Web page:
Finally I put the piece on the floor and began installing the doors. As mentioned earlier, I fabricated the doors from scratch using maple panels cut to width then run through the router with a special bit set I purchased that is used for making "shaker style" cabinet doors. Normally you would insert a solid panel in the center, but I bought some perforated steel panels instead from Menards and cut them to size on my band saw. I built a jig to square up the doors while the glue dried. Then I drilled out the hinge recesses on the drill press. Finally I rounded over the edges for safety purposes.
<img src="http://pictureposter.audiworld.com/1406/salamander_door_attached_step_9.jpg">

All three doors installed. I debated which direction I wanted them to swing open. I thought it was awkward to have them all open the same direction so I finally decided on this configuration...
<img src="http://pictureposter.audiworld.com/1406/salamander_completed_assembly.jpg">

With doors closed...
<img src="http://pictureposter.audiworld.com/1406/salamander_completed_assembly_step_10.jpg">

Inside detail of the hinge. Like I was saying, these hinges for flush offset were a bitch to find.
<img src="http://pictureposter.audiworld.com/1406/salamander_door_detail.jpg">

Components loaded in. Notice the child safety latches... Also, I decided for now to put my center channel inside the cabinet. It doesn't sound bad in there.
<img src="http://pictureposter.audiworld.com/1406/salamander_safety_latch.jpg">

And finally the entire view all closed up... safe for the little guy to watch his favorite shows without climbing on and getting tangled in the wires, and without damaging any gear.
<img src="http://pictureposter.audiworld.com/1406/salamander_final_approval.jpg">

Overall I am really really happy with how it turned out. My wife is thrilled as well. It was a great learning experience and a good jumping-off point for building more stuff. It ended up costing me more than my original calculations, but still hundreds less than a real salamander.

Hope you like it!
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Old 02-02-2009, 10:10 PM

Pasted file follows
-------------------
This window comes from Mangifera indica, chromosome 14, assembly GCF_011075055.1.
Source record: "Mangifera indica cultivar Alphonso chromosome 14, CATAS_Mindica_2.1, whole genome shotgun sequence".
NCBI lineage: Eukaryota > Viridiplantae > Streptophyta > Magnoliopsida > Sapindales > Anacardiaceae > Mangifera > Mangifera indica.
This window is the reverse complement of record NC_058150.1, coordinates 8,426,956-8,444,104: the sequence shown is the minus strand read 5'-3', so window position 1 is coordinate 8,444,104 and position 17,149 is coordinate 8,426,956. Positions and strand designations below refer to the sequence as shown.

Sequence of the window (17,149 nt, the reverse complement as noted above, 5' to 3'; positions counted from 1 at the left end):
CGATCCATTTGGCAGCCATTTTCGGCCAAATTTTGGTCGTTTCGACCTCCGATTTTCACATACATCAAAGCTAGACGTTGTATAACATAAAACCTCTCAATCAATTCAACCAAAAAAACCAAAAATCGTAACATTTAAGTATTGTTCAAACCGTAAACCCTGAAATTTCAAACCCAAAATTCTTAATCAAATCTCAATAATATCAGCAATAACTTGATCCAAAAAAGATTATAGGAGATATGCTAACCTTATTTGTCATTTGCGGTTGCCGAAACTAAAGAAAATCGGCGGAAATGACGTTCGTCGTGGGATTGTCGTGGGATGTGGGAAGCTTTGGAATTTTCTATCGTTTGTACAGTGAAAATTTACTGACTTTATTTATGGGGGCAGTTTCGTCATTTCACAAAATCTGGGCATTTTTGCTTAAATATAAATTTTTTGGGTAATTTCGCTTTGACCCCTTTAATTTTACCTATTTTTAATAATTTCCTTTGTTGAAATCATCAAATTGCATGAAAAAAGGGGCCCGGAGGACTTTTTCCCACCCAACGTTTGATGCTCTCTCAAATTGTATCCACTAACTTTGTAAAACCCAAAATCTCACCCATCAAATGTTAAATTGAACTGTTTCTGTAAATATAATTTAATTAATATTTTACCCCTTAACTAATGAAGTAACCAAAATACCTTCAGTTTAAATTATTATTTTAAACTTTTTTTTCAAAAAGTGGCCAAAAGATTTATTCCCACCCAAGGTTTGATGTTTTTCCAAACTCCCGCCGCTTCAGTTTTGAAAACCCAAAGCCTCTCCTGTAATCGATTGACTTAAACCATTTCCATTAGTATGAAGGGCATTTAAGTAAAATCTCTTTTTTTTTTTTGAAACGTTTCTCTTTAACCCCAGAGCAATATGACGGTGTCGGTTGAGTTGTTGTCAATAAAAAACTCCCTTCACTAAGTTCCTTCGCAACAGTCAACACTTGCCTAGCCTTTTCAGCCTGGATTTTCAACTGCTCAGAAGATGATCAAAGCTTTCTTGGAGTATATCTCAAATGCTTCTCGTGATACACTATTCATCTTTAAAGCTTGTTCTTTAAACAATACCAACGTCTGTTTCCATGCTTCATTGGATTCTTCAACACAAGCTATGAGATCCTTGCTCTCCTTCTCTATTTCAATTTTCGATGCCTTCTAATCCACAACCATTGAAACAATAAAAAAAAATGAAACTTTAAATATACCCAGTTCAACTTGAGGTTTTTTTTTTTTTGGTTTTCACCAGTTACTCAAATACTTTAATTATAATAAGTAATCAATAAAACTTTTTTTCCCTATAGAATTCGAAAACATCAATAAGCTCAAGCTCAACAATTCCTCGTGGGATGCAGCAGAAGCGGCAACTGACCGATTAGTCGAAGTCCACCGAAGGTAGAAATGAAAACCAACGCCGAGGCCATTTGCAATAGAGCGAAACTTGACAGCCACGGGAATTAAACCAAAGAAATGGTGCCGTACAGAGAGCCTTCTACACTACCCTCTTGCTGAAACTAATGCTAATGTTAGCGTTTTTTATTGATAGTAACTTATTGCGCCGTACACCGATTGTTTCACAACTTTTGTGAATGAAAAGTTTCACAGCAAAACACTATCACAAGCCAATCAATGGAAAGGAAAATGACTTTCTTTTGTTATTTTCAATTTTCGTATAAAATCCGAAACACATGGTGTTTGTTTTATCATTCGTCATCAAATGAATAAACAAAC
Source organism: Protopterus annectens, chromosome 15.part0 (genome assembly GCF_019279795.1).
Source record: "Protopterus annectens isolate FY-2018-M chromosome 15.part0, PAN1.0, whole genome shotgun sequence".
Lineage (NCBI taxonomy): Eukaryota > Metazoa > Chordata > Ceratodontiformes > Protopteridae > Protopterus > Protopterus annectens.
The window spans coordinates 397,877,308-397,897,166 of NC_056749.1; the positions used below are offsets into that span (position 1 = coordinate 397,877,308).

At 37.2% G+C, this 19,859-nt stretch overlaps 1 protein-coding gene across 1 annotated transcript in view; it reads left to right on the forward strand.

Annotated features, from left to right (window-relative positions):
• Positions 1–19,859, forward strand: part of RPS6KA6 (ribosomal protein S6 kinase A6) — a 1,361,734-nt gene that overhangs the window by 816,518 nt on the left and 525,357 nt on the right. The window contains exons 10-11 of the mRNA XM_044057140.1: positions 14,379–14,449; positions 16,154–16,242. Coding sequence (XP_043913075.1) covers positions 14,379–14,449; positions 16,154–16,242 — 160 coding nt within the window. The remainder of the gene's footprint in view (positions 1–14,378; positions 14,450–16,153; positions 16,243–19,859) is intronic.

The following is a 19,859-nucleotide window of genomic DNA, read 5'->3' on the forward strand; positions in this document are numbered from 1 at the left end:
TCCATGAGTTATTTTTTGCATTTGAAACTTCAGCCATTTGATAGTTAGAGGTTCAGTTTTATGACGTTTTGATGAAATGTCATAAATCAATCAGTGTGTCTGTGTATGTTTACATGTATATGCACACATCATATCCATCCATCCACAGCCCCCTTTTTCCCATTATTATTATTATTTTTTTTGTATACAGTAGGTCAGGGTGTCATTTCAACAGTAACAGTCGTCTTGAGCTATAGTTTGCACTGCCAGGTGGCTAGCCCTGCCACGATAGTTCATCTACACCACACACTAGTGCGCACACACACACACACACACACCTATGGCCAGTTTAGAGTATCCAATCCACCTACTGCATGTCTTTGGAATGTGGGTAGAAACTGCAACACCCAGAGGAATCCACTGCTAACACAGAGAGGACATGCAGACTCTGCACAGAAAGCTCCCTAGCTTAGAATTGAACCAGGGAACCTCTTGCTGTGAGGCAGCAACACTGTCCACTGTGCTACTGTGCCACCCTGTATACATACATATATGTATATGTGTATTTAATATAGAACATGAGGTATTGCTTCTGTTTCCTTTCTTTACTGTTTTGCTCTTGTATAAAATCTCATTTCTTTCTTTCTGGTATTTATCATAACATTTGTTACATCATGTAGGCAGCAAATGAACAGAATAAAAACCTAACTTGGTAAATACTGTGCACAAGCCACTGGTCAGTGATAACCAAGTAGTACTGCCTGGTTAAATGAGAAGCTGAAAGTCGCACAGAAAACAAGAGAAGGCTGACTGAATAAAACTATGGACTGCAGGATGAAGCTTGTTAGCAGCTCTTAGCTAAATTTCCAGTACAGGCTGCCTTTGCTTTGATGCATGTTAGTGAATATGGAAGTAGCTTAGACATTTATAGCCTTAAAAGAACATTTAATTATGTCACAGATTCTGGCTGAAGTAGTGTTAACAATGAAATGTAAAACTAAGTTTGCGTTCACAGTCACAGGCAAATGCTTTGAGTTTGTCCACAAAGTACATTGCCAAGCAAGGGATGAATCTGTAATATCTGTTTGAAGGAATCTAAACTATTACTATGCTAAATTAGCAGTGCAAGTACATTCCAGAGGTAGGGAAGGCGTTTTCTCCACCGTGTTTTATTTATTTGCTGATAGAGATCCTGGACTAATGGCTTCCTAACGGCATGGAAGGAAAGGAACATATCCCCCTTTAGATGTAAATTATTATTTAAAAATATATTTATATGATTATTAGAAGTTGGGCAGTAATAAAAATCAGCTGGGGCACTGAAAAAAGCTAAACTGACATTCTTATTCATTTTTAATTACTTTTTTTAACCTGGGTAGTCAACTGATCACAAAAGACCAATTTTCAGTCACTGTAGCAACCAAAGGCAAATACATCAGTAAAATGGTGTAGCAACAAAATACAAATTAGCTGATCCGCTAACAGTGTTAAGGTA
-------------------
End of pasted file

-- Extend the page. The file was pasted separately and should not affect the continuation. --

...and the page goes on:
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looks fantastic, well done!
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Old 02-02-2009, 10:13 PM
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Default looks great! If I had patience I would of done the same.. but I'm lazy and bought the salamander

for what it is worth, the wood used (even if it is a veneer) is great quality and has supported my 210 lbs. Sony XBR 34" tv for 1.5 years now with no sagging even where the center channel sits and there is no support.

<img src="http://idisk.mac.com/ben_rush/Public/salamander1.jpg">
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Old 02-03-2009, 03:58 AM
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that is a great writeup and result...if you ever want to come to CT and do it again...&lt;lol&gt;
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Old 02-03-2009, 04:20 AM
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That's really nice, good job!
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Old 02-03-2009, 05:09 AM
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Darn ... that's beautiful work!
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Old 02-03-2009, 05:47 AM
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Default Very nice work. Just one question for you...

Obviously you have a pretty respectable workshop, with table saw, router (I am assuming router table, since you said that you passed it through the router), band saw, etc. So why were you assembling this thing in the living room, especially during the mockup stage?

By the way, your little guy is really cute. I like the peekaboo picture.

We have one on the way, and regardless if it's a boy or girl, I am looking forward to years of projects together.

And since I also have an open stereo rack, I suppose I should think about an enclosed cabinet like you did. I have some time to worry about that though.

Cheers,
Peter
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Old 02-03-2009, 06:30 AM
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very nice
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Old 02-03-2009, 06:44 AM
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Thats awesome
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Old 02-03-2009, 06:48 AM
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Looks great! I wish I was that handy. I really need a new entertainment center.